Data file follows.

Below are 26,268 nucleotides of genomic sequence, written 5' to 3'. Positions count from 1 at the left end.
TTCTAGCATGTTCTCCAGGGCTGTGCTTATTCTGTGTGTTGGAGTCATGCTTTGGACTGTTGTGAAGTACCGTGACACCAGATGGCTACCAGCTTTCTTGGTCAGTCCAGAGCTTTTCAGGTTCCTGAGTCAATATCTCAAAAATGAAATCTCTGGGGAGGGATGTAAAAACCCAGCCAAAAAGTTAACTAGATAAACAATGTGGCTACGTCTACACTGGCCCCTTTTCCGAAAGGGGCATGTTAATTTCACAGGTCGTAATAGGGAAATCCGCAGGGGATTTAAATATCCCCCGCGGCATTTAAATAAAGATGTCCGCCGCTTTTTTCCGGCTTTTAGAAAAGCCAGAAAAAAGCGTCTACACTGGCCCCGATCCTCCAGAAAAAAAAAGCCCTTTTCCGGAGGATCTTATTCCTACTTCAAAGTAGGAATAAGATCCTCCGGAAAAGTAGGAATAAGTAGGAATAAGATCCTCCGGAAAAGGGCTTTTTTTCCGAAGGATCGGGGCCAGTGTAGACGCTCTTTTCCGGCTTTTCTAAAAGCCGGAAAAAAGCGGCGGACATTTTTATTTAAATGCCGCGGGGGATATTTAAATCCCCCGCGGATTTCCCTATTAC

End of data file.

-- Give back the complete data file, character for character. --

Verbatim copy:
Below are 26,268 nucleotides of genomic sequence, written 5' to 3'. Positions count from 1 at the left end.
TTCTAGCATGTTCTCCAGGGCTGTGCTTATTCTGTGTGTTGGAGTCATGCTTTGGACTGTTGTGAAGTACCGTGACACCAGATGGCTACCAGCTTTCTTGGTCAGTCCAGAGCTTTTCAGGTTCCTGAGTCAATATCTCAAAAATGAAATCTCTGGGGAGGGATGTAAAAACCCAGCCAAAAAGTTAACTAGATAAACAATGTGGCTACGTCTACACTGGCCCCTTTTCCGAAAGGGGCATGTTAATTTCACAGGTCGTAATAGGGAAATCCGCAGGGGATTTAAATATCCCCCGCGGCATTTAAATAAAGATGTCCGCCGCTTTTTTCCGGCTTTTAGAAAAGCCAGAAAAAAGCGTCTACACTGGCCCCGATCCTCCAGAAAAAAAAAGCCCTTTTCCGGAGGATCTTATTCCTACTTCAAAGTAGGAATAAGATCCTCCGGAAAAGTAGGAATAAGTAGGAATAAGATCCTCCGGAAAAGGGCTTTTTTTCCGAAGGATCGGGGCCAGTGTAGACGCTCTTTTCCGGCTTTTCTAAAAGCCGGAAAAAAGCGGCGGACATTTTTATTTAAATGCCGCGGGGGATATTTAAATCCCCCGCGGATTTCCCTATTAC